Please ensure Javascript is enabled for purposes ofwebsite accessibility'I'm burnt out': Local teachers want change in order to keep educators in the classroom | KSNV
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'I'm burnt out': Local teachers want change in order to keep educators in the classroom

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Teacher shortages continue in our community and across the nation.

The Clark County School District says it currently has 73 teacher openings and 99 percent of teacher positions are filled.

For the 2023-24 school year, CCSD is recruiting about 800 open teaching positions.

Some teachers say they're worried some of those positions won't get filled if things don't change.

"I'm seeing like my teacher colleagues burnout," said Jamie Tadrzynski. "I'm burnt out, you know, I go home and I'm exhausted."

Tadrzynski, a high school social studies teacher, says teachers are tired.

"We are having classes of 40 to 50 kids because there aren't enough teachers," she said. "And we see a lot of math and science vacancies and a lot of special ed vacancies, which are some of the most critically high areas for teachers."

Vicki Kreidel, an elementary school reading teacher and president of the National Education Association of Southern Nevada, says staffing shortages are having a wide-ranging impact in local schools.

"We're seeing behavior that's a result of different things that happened during COVID," said Kreidel. "Also less adult staff members in buildings makes a big difference. And also, we don't have the kind of support that we need for student mental health. you know, my school is over 700 students. We have one counselor."

She says the issues causing teachers not to stay are not being resolved.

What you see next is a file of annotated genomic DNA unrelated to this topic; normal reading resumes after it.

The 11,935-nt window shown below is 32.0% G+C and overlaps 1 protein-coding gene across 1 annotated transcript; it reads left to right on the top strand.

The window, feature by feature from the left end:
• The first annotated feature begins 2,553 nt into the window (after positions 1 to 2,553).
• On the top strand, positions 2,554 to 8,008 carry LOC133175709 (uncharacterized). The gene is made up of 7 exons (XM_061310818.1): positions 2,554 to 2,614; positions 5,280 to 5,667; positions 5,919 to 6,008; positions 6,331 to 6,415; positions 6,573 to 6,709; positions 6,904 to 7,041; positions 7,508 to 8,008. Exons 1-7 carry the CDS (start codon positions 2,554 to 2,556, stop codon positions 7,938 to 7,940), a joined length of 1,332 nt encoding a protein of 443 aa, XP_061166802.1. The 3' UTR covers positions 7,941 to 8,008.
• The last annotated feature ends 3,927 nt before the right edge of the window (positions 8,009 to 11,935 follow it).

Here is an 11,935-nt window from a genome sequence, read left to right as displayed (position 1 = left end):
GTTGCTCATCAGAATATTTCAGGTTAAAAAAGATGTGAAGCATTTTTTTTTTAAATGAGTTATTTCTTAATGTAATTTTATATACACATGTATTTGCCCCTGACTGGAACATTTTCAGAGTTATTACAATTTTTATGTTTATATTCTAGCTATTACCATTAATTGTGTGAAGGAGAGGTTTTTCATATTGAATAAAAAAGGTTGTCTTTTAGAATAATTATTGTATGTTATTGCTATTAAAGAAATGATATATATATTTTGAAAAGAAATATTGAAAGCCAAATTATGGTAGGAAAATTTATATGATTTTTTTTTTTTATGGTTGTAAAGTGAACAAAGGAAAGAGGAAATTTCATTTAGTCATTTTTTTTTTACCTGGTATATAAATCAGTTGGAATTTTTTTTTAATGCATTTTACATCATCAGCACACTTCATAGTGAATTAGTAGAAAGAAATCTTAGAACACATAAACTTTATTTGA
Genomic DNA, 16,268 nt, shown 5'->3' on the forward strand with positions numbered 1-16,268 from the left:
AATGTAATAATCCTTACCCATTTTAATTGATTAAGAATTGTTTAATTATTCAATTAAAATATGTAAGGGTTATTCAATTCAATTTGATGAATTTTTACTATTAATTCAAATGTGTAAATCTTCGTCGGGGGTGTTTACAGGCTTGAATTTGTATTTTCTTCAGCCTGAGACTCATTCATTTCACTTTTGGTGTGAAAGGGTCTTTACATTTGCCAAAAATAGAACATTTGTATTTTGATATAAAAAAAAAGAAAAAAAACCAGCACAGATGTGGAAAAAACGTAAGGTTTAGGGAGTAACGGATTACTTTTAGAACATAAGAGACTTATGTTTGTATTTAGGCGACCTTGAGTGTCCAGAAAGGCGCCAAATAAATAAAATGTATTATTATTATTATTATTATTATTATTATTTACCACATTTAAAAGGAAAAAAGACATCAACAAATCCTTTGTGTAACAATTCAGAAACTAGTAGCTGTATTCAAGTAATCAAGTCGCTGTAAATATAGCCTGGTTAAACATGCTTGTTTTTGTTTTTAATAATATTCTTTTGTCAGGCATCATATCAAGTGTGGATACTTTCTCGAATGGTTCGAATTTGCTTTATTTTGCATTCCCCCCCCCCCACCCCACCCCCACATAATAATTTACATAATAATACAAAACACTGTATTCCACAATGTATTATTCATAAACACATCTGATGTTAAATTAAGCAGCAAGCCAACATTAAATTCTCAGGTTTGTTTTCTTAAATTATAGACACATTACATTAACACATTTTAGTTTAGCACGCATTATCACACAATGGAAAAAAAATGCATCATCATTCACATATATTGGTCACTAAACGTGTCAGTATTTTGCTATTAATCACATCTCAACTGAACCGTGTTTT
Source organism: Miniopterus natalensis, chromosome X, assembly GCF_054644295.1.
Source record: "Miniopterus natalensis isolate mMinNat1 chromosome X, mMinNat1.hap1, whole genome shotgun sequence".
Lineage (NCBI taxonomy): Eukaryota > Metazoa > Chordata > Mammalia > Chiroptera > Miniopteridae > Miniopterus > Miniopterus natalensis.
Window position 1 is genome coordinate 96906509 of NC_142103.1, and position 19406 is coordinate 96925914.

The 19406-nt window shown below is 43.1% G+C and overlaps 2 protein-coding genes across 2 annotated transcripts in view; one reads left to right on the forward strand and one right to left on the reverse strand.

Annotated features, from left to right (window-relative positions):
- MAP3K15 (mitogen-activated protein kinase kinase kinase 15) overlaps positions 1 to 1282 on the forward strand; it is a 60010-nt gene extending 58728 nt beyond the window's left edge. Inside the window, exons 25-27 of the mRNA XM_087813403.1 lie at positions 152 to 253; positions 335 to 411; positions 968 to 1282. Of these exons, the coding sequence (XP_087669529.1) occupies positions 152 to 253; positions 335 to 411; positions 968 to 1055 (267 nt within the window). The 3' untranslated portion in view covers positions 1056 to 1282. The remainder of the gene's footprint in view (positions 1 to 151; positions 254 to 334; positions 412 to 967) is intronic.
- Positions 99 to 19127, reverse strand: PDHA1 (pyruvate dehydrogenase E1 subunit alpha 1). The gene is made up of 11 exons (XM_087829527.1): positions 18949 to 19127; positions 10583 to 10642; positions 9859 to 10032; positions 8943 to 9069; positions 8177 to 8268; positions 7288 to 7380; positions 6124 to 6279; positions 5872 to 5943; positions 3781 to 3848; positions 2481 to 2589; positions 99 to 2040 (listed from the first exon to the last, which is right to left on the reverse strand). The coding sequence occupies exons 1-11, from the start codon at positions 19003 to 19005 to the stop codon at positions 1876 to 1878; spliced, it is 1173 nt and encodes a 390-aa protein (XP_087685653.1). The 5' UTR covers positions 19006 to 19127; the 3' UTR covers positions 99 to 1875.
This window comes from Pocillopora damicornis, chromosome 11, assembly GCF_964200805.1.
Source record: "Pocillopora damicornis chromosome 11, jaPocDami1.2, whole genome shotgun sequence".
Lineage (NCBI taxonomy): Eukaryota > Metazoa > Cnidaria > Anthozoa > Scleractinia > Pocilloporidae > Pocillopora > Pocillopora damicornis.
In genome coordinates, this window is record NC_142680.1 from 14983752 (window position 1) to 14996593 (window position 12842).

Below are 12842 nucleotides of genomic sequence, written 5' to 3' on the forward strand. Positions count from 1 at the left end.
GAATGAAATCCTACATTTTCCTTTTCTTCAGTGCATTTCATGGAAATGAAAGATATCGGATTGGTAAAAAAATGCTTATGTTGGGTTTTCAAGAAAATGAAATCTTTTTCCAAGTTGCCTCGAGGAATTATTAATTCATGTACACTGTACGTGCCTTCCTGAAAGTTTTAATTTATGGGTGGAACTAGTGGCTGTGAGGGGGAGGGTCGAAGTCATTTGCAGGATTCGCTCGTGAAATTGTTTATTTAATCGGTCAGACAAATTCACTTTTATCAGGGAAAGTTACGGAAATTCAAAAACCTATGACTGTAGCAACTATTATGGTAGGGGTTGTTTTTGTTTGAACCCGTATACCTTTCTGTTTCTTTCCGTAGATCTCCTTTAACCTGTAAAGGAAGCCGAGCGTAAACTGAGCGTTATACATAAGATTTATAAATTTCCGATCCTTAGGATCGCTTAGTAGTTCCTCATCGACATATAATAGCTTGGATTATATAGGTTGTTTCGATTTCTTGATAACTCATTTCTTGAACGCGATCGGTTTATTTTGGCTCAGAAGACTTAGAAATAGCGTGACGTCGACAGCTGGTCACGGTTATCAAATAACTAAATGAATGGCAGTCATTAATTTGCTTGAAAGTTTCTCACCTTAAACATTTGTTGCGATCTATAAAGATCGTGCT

"Pay is not high enough," said Kreidel. "There's a lot of behavioral issues and violence going on in school buildings, and it's becoming quite scary at a lot of our schools."

Last June, the CCSD School Board of Trustees voted to approve a new teacher starting salary of $50,000 to bring new teachers to the district.

Current educators were also provided a $5000 bonus, some saying bonuses are not enough.

Right now there are bills in the legislature looking to address student discipline, class sizes and teacher working conditions.

Kreidel says she's pushing for an initiative called "Time for 20."

"Time for 20 is following the example of states like New Mexico, who did a 20% increase for all educators across the entire state," she said. "And they also we want to bring support staff pay up to $20 an hour as a starting pay for support staff. And it's also dealing with reducing class sizes and limiting it to 20 students."

Tadrzynski says changes need to happen on the local level as well.

"We are looking to the state to enforce this, but ultimately it comes down to CCSD and negotiations and negotiating those better benefits for us," she said. "Right and it's pay. It's health care. It's class size. It is like working on teacher retention."

CCSD officials say with the increased starting salary for first year teachers, CCSD is confident the district will continue to be an attractive option for teachers graduating college this spring.

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Send your school tips to the Crisis in the Classroom tip line: email call 702-805-0489.

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